Megadimension Neptunia VII PC review
For those who don’t know much about Megadimension Neptunia VII or the Neptunia franchise, the games are loosely based on the video game industry with the game’s four key characters: Neptune, Vert, Noire and Blanc being humanoid versions of consoles. Neptune represents Sega (in particular the Sega Neptune an unreleased Sega console), Vert represents Xbox, Noire represents PlayStation, and finally Blanc represents Nintendo. The four key characters each rule their own nation as CPU goddesses, as leaders of nations the four characters have the ability to use shares (their nations faith) and activate HDD mode, a mode that greatly increases their power. Each goddess rules their nations differently and the style of their nation is similar to the real world versions of the consoles they represent.
Megadimension Neptunia VII contains a massive story split into three parts, 1) Zerodimension Neptunia Z Twilight of the Desperate CPU, 2) Hyperdimension Neptunia G the Golden Leaders, Reconstructors of Gamindustri, and 3) Heartdimension Neptunia H Trilogy Finale: Into Legend… The overall story told in the game is about just how important consoles are and how you shouldn’t abuse them, the game primarily focuses on the greed of both developers and fans. Megadimension Neptunia VII is also the darkest Neptunia game to date with the game exploring some dark tones, although the dark tones are balanced out with the franchises trademark innuendo and video game humour.
Gameplay wise the game is straight forward, to progress in the game players must explore dungeons, and take part in battles using the game’s turn based combat system. Megadimension Neptunia VII contains two new noticeable features in the form of road building and investment. Road building is an odd if not borderline useless feature that involves you building roads to gain access to a dungeon, and Investment involves using your money to improve the commercial, industrial and public relations of each nation, levelling up each section offers new purchasable items, additional development items, and special events.
Now as I said combat is turn based, but how does it work. Well like most modern JRPG turn based combat systems it involves action points, and performing attacks until you use up said action points. Combat in Neptunia VII primarily relies on its combo system, which allows you to perform multiple quick attacks to fill your EXE meter, multiple power attacks to do damage, and multiple standard attacks that help slowly decrease the enemy’s defence. Combat also features SP and EXE skills that drain either your EXE meter or a particular character’s SP meter. You also have the opportunity to transform your character using HDD mode or NEXT form. It is worth noting that some characters cannot transform.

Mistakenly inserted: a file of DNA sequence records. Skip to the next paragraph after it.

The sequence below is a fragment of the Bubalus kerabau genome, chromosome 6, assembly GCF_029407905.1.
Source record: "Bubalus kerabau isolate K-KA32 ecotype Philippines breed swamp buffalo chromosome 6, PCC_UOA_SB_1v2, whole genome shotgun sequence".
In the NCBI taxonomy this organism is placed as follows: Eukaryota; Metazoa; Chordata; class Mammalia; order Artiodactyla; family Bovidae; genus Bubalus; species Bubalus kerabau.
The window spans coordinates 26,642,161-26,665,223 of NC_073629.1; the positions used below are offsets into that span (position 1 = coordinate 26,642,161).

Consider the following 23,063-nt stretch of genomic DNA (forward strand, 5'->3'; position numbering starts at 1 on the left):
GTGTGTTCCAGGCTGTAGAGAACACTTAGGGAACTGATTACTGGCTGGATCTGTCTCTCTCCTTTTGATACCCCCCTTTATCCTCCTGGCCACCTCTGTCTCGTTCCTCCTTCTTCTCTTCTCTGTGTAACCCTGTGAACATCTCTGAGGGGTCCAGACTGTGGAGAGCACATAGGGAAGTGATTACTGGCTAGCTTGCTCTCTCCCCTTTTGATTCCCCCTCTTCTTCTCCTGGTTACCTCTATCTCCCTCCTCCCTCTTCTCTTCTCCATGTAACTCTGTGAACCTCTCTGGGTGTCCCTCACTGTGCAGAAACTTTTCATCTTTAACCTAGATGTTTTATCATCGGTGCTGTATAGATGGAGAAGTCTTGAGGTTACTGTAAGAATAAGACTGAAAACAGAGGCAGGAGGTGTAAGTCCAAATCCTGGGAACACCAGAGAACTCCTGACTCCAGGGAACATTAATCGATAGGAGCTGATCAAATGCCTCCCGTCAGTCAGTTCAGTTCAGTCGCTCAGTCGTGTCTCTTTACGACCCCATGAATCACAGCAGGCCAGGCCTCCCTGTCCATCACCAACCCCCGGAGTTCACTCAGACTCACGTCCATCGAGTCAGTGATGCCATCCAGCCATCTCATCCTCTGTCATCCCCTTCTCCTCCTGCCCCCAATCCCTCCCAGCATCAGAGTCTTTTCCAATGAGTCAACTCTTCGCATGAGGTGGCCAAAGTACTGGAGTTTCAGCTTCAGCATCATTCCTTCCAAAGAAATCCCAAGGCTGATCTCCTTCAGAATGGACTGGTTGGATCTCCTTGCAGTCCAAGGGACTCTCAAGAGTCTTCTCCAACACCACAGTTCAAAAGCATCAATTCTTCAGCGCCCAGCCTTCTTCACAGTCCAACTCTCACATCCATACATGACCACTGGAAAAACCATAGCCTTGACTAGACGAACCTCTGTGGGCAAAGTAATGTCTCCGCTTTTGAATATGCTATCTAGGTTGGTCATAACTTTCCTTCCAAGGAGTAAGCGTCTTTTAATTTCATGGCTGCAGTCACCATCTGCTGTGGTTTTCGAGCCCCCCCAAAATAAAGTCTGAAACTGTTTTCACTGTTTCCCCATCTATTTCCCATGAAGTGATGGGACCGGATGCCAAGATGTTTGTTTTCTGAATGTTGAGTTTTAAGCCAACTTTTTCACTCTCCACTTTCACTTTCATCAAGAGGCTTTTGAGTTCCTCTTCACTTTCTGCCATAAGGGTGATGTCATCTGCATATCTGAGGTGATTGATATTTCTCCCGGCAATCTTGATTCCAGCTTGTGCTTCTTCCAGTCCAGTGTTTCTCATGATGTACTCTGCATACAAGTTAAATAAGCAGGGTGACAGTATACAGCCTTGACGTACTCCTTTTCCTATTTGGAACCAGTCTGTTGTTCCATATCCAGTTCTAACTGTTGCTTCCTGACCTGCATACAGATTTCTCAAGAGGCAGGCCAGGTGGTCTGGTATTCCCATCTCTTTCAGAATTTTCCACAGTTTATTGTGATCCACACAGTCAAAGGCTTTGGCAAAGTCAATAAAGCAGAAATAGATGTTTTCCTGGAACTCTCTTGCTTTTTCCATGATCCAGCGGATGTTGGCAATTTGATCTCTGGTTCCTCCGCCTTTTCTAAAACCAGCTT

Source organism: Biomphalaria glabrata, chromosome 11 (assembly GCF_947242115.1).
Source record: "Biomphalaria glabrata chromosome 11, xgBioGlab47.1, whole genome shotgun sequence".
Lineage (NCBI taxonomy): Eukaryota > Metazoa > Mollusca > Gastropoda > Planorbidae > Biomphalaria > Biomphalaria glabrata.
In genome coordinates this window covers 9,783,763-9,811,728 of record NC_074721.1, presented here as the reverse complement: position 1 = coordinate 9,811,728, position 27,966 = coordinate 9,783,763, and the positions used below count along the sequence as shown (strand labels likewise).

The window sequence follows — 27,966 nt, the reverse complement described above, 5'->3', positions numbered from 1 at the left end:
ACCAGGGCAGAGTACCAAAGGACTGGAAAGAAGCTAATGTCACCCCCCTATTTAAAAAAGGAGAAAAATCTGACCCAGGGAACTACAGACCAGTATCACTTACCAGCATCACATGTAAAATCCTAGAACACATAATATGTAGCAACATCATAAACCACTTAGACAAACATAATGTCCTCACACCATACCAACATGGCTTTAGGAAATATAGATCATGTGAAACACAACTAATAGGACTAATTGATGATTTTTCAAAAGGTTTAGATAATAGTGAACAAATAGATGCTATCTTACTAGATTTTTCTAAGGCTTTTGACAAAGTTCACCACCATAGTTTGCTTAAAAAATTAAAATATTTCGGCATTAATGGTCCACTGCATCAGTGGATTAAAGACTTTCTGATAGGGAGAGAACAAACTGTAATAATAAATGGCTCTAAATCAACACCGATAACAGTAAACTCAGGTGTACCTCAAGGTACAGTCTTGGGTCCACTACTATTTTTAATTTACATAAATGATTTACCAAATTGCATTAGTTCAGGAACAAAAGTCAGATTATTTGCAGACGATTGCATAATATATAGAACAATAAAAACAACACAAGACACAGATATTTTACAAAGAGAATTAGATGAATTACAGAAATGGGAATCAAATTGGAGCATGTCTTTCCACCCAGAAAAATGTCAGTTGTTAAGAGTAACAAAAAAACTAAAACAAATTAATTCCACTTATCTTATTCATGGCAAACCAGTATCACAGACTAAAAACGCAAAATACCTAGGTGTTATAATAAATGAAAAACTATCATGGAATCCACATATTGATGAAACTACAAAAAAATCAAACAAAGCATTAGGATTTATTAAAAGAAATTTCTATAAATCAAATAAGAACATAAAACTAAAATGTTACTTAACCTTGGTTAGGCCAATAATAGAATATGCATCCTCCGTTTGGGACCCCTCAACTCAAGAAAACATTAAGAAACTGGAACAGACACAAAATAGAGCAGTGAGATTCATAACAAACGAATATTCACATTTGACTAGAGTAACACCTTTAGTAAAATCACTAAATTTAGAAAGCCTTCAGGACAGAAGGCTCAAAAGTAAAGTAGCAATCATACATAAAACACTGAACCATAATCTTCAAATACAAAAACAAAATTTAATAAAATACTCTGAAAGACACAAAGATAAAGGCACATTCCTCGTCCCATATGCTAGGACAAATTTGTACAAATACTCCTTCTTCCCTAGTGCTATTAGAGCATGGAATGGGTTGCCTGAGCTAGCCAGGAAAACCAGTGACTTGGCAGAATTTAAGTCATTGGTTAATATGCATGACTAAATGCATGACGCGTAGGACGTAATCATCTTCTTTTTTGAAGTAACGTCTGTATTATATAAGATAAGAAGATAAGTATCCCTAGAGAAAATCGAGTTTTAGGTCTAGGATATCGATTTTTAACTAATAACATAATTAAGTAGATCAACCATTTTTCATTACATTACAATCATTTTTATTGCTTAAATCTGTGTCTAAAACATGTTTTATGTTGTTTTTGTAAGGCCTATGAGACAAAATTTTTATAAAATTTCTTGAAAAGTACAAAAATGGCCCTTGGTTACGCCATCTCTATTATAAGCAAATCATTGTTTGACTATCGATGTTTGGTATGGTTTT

Combat also includes some new features. These include formation skills, break parts, multiple heath bars for bosses, and giant battles. Formation skills involve moving two or more characters to certain positions and attacking together. Break parts involves breaking a piece of a monsters equipment to do additional damage. Finally, giant battles, which are infrequent once you get past the first story, involves fighting a giant monster, these monsters can only be fought using SP and EXE skills, and like all bosses hey have multiple health bars.
Ok, that’s enough of a quick look at the game. Let’s talk about the PC port. My opinion on the port is relatively mixed. Now, my PC would be considered a low/medium powered PC, and so I could only push the game to 720p, although the game does support 1080p. However, even though my computer isn’t that powerful I was able to run the game at its highest graphical settings. Now as I said my opinion was mixed, so let’s explore the issues.
My first major issue was with the game’s frame rate. Performance wise the game’s frame rate likes to jump between 20-50 fps, with the game running at its worst when exploring dungeons and fighting. Exploring the dungeons was an unpleasant experience as the frame fluctuations creating a feeling of motion sickness, although it is worth noting that turning depth of field off did greatly reduce the fluctuations.
My second major issue is the controls. If you want to play Megadimension Neptunia VII with a mouse and keyboard, I wish you good luck, as the control scheme makes no sense, for example turning the camera requires you to use the Numpad instead of the mouse, and action buttons are tied to the likes of O, K, I, and L. If you wish to have a trouble free experience, I recommend using the Xbox 360 controller as the game seems to be built around the player using this input device.
The PC version of Megadimension Neptunia VII contains the same content as its PlayStation 4 counterpart, but on PC, the game suffers from some performance issues.
|+ Same gameplay as the PS4 version||– Frame rate fluctuations|
|– Almost unplayable without a controller|
|Idea Factory||Idea Factory International||JRPG||16+||PS4, PC (reviewed)||Feb 12, 2016 (PS4), July 5, 2016 (PC)|
For more information on Megadimension Neptunia VII, visit http://ideafintl.com/nep-v2/.
Author: Aaron Meehan
Hi, I’m the creator of SG Gaming Info. When I’m not working on my writing or creating content for this site’s YouTube channel, I like to relax and enjoy character driven story games.